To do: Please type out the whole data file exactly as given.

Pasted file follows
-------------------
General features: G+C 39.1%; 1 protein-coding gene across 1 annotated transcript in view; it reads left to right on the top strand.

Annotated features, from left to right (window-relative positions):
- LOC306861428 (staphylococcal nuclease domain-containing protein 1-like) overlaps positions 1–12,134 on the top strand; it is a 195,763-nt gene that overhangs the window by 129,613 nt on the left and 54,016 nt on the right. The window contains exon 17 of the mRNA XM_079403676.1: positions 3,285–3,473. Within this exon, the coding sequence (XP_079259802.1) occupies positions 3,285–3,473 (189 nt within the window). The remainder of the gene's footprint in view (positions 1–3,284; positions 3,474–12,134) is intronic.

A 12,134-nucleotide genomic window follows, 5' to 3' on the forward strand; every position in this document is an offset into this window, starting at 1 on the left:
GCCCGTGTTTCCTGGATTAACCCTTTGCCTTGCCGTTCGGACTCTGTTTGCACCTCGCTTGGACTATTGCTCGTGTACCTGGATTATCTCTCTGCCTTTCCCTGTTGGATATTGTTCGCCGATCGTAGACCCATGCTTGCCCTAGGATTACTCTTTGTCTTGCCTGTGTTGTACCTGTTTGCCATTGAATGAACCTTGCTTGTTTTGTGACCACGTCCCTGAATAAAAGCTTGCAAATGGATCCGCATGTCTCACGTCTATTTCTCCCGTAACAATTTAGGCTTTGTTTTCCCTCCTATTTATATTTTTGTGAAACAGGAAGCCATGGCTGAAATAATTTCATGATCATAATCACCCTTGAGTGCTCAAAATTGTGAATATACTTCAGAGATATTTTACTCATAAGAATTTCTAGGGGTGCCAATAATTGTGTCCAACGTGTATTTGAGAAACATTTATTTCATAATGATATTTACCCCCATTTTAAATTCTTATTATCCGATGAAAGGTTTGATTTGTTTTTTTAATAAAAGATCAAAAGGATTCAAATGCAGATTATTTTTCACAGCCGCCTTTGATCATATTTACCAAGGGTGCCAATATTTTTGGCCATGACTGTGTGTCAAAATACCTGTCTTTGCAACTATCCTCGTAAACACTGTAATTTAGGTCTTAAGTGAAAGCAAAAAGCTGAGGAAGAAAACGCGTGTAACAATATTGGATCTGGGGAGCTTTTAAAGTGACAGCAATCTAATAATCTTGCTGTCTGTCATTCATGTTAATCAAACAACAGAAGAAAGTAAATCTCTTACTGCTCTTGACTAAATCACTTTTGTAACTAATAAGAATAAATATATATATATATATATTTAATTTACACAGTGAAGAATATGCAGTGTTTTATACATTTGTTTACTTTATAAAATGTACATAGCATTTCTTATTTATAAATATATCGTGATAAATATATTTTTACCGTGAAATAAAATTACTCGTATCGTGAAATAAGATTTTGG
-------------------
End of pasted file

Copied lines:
General features: G+C 39.1%; 1 protein-coding gene across 1 annotated transcript in view; it reads left to right on the top strand.

Annotated features, from left to right (window-relative positions):
- LOC306861428 (staphylococcal nuclease domain-containing protein 1-like) overlaps positions 1–12,134 on the top strand; it is a 195,763-nt gene that overhangs the window by 129,613 nt on the left and 54,016 nt on the right. The window contains exon 17 of the mRNA XM_079403676.1: positions 3,285–3,473. Within this exon, the coding sequence (XP_079259802.1) occupies positions 3,285–3,473 (189 nt within the window). The remainder of the gene's footprint in view (positions 1–3,284; positions 3,474–12,134) is intronic.

A 12,134-nucleotide genomic window follows, 5' to 3' on the forward strand; every position in this document is an offset into this window, starting at 1 on the left:
GCCCGTGTTTCCTGGATTAACCCTTTGCCTTGCCGTTCGGACTCTGTTTGCACCTCGCTTGGACTATTGCTCGTGTACCTGGATTATCTCTCTGCCTTTCCCTGTTGGATATTGTTCGCCGATCGTAGACCCATGCTTGCCCTAGGATTACTCTTTGTCTTGCCTGTGTTGTACCTGTTTGCCATTGAATGAACCTTGCTTGTTTTGTGACCACGTCCCTGAATAAAAGCTTGCAAATGGATCCGCATGTCTCACGTCTATTTCTCCCGTAACAATTTAGGCTTTGTTTTCCCTCCTATTTATATTTTTGTGAAACAGGAAGCCATGGCTGAAATAATTTCATGATCATAATCACCCTTGAGTGCTCAAAATTGTGAATATACTTCAGAGATATTTTACTCATAAGAATTTCTAGGGGTGCCAATAATTGTGTCCAACGTGTATTTGAGAAACATTTATTTCATAATGATATTTACCCCCATTTTAAATTCTTATTATCCGATGAAAGGTTTGATTTGTTTTTTTAATAAAAGATCAAAAGGATTCAAATGCAGATTATTTTTCACAGCCGCCTTTGATCATATTTACCAAGGGTGCCAATATTTTTGGCCATGACTGTGTGTCAAAATACCTGTCTTTGCAACTATCCTCGTAAACACTGTAATTTAGGTCTTAAGTGAAAGCAAAAAGCTGAGGAAGAAAACGCGTGTAACAATATTGGATCTGGGGAGCTTTTAAAGTGACAGCAATCTAATAATCTTGCTGTCTGTCATTCATGTTAATCAAACAACAGAAGAAAGTAAATCTCTTACTGCTCTTGACTAAATCACTTTTGTAACTAATAAGAATAAATATATATATATATATATTTAATTTACACAGTGAAGAATATGCAGTGTTTTATACATTTGTTTACTTTATAAAATGTACATAGCATTTCTTATTTATAAATATATCGTGATAAATATATTTTTACCGTGAAATAAAATTACTCGTATCGTGAAATAAGATTTTGG